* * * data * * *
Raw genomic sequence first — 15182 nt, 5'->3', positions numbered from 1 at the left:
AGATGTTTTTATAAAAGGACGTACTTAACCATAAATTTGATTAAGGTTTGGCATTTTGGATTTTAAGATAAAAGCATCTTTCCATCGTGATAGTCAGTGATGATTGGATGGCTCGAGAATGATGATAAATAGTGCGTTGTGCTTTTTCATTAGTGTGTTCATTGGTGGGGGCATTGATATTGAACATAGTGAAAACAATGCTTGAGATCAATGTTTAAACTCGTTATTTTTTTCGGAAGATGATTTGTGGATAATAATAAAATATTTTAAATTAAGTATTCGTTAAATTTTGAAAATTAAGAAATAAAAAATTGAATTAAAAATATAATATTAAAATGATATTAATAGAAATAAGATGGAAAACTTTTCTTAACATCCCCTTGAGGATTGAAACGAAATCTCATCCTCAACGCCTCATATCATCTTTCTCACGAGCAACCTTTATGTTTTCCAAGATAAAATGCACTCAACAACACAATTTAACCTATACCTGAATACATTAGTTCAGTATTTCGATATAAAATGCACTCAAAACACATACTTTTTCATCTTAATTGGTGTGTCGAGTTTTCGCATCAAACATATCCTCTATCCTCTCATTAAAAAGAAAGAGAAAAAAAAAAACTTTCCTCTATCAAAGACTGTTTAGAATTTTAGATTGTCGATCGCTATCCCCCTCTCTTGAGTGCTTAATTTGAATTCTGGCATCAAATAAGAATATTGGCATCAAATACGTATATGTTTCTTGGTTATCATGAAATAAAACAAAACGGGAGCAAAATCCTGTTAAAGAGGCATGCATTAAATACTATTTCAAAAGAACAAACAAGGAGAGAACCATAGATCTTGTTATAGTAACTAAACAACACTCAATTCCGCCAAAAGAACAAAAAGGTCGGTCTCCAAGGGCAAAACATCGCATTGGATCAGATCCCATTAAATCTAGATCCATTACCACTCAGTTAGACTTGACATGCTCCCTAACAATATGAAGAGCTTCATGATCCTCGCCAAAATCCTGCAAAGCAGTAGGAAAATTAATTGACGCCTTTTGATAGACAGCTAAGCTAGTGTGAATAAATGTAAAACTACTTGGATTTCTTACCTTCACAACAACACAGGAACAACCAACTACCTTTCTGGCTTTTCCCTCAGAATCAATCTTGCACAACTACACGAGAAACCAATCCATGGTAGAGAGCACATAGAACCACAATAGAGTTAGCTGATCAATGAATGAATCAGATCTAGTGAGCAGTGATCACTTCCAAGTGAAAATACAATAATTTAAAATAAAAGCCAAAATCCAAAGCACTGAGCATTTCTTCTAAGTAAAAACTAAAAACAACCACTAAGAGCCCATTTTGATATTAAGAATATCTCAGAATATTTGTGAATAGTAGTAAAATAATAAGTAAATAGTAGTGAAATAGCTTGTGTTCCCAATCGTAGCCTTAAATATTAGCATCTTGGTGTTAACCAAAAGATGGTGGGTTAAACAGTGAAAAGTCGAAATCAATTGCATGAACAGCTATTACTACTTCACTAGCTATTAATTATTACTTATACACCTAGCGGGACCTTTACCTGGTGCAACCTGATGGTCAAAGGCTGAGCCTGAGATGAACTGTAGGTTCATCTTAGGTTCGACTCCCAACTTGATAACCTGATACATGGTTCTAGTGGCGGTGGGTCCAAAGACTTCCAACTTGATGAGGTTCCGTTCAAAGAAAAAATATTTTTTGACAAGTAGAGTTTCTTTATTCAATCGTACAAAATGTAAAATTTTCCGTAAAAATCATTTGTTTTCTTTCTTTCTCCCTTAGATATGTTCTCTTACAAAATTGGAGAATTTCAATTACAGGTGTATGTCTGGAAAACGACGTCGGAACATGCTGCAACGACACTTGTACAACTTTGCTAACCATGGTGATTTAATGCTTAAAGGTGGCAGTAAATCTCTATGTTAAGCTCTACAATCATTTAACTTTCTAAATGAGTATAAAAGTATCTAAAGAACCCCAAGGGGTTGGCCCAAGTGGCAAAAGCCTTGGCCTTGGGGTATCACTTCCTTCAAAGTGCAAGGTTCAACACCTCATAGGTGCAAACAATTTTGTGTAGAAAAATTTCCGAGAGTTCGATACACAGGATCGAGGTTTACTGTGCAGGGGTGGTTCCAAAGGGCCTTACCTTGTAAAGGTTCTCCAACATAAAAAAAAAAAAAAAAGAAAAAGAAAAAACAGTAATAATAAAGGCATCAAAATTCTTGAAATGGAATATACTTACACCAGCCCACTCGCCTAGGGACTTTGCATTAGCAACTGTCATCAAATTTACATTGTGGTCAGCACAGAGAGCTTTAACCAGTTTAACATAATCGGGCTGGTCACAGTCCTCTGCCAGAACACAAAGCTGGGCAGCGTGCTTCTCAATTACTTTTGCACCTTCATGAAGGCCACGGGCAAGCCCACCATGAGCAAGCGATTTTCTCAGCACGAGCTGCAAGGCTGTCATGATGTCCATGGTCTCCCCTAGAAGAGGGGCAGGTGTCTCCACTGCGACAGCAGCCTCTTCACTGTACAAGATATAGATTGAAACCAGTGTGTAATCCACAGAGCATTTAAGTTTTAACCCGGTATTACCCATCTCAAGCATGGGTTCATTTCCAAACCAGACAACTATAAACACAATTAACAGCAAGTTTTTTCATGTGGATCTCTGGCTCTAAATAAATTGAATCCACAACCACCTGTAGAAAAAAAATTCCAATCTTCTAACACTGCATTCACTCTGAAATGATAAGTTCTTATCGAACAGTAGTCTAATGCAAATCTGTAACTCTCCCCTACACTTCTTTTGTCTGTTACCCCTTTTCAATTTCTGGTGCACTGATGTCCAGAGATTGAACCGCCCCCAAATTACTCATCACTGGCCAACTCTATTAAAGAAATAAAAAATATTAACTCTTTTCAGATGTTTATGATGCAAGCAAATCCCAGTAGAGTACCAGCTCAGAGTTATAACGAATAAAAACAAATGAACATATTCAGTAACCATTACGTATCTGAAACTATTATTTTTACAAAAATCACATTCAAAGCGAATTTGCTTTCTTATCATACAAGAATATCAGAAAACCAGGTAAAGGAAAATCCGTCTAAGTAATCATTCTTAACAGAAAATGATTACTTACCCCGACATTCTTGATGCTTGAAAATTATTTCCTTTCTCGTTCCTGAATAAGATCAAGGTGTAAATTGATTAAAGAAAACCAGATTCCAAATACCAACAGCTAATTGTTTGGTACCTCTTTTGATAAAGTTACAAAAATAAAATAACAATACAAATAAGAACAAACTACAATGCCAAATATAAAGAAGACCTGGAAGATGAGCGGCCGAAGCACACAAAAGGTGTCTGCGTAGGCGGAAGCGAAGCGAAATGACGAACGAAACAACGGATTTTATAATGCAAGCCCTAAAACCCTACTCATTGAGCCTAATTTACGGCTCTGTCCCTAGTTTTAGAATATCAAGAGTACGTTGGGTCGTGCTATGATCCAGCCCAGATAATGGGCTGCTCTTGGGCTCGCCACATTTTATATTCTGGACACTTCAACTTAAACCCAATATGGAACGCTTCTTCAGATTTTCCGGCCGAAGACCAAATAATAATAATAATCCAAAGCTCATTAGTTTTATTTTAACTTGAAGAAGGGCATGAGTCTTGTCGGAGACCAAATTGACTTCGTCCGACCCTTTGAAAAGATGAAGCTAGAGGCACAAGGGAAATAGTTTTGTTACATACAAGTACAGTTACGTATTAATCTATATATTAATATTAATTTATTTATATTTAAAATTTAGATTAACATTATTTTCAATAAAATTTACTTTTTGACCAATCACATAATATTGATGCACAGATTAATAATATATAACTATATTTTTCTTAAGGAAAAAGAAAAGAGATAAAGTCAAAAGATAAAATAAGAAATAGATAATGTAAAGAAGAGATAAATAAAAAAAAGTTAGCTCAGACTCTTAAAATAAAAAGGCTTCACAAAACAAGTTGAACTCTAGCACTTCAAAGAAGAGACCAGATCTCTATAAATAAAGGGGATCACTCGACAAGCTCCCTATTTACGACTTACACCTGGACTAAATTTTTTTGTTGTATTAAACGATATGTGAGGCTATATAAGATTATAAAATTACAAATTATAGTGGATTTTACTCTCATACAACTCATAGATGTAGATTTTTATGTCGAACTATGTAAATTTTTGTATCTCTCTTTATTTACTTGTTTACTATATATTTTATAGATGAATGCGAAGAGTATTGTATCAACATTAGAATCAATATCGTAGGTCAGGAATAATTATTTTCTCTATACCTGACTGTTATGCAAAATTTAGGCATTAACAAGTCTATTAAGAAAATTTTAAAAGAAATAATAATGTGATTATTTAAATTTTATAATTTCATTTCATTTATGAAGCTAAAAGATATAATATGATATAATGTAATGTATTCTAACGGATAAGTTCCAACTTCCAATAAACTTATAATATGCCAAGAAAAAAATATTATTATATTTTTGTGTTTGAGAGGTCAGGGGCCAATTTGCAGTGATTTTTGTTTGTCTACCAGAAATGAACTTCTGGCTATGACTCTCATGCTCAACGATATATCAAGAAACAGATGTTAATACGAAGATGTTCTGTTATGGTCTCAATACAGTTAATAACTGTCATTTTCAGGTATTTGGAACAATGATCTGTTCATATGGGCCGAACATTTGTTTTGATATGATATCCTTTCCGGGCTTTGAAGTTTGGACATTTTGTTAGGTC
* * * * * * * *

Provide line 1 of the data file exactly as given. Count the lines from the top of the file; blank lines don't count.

Raw genomic sequence first — 15182 nt, 5'->3', positions numbered from 1 at the left: